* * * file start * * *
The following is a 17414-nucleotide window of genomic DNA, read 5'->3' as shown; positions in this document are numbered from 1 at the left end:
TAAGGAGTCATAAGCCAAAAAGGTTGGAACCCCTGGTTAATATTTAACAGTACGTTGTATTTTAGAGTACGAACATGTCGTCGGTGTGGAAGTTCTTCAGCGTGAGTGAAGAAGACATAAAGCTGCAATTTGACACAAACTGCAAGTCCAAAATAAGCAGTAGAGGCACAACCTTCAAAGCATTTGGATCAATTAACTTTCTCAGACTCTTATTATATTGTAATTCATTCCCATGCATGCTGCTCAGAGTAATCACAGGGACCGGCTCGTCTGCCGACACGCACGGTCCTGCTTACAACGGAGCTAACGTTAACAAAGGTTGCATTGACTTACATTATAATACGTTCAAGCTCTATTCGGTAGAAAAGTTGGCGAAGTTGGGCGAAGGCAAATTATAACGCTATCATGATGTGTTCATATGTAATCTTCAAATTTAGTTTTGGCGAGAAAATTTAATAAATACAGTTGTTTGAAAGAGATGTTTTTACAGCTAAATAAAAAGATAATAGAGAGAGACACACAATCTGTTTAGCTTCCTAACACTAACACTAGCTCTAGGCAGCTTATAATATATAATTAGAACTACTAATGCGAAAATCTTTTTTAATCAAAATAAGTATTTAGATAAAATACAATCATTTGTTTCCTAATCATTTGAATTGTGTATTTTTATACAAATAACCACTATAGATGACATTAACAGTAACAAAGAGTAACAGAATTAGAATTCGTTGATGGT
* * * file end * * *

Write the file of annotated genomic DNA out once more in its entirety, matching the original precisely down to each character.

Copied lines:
The following is a 17414-nucleotide window of genomic DNA, read 5'->3' as shown; positions in this document are numbered from 1 at the left end:
TAAGGAGTCATAAGCCAAAAAGGTTGGAACCCCTGGTTAATATTTAACAGTACGTTGTATTTTAGAGTACGAACATGTCGTCGGTGTGGAAGTTCTTCAGCGTGAGTGAAGAAGACATAAAGCTGCAATTTGACACAAACTGCAAGTCCAAAATAAGCAGTAGAGGCACAACCTTCAAAGCATTTGGATCAATTAACTTTCTCAGACTCTTATTATATTGTAATTCATTCCCATGCATGCTGCTCAGAGTAATCACAGGGACCGGCTCGTCTGCCGACACGCACGGTCCTGCTTACAACGGAGCTAACGTTAACAAAGGTTGCATTGACTTACATTATAATACGTTCAAGCTCTATTCGGTAGAAAAGTTGGCGAAGTTGGGCGAAGGCAAATTATAACGCTATCATGATGTGTTCATATGTAATCTTCAAATTTAGTTTTGGCGAGAAAATTTAATAAATACAGTTGTTTGAAAGAGATGTTTTTACAGCTAAATAAAAAGATAATAGAGAGAGACACACAATCTGTTTAGCTTCCTAACACTAACACTAGCTCTAGGCAGCTTATAATATATAATTAGAACTACTAATGCGAAAATCTTTTTTAATCAAAATAAGTATTTAGATAAAATACAATCATTTGTTTCCTAATCATTTGAATTGTGTATTTTTATACAAATAACCACTATAGATGACATTAACAGTAACAAAGAGTAACAGAATTAGAATTCGTTGATGGT